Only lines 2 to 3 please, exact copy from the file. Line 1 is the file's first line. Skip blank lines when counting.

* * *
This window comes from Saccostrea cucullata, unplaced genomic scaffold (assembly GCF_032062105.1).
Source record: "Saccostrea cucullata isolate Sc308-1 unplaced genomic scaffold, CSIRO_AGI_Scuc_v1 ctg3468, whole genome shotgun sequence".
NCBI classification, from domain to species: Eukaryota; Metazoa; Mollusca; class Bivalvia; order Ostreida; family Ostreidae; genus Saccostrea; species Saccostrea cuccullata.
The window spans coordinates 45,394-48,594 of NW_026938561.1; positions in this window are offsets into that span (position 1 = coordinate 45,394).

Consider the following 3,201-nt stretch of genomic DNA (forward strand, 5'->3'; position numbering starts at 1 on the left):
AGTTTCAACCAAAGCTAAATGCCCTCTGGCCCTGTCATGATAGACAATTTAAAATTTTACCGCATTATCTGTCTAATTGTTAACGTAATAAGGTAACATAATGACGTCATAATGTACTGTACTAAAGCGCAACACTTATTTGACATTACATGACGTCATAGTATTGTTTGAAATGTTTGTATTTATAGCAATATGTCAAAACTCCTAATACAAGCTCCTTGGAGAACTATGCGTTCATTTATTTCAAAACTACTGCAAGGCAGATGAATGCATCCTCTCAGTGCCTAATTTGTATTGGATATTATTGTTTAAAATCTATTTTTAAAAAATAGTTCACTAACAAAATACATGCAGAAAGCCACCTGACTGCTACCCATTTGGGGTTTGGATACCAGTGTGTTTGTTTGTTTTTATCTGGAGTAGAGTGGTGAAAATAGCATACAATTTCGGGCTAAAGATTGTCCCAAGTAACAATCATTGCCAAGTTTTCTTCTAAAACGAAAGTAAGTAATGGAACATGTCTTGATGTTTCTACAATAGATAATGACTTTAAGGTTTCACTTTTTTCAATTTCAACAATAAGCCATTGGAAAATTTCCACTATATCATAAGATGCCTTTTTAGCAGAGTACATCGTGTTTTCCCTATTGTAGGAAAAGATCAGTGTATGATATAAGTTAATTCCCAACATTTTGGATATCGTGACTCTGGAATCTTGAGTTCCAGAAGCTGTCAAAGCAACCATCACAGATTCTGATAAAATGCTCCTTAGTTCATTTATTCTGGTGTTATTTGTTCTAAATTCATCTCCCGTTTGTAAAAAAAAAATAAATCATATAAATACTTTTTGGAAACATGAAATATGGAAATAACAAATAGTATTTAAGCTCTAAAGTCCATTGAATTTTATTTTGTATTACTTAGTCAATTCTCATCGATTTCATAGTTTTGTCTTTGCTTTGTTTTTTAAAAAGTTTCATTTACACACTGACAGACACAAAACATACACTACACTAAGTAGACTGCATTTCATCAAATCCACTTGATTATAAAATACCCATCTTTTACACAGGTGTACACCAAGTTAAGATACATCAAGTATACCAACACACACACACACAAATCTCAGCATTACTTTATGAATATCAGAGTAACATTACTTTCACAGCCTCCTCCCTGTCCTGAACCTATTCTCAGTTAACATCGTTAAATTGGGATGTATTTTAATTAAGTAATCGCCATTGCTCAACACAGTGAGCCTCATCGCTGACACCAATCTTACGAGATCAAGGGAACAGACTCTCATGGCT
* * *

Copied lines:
Source record: "Saccostrea cucullata isolate Sc308-1 unplaced genomic scaffold, CSIRO_AGI_Scuc_v1 ctg3468, whole genome shotgun sequence".
NCBI classification, from domain to species: Eukaryota; Metazoa; Mollusca; class Bivalvia; order Ostreida; family Ostreidae; genus Saccostrea; species Saccostrea cuccullata.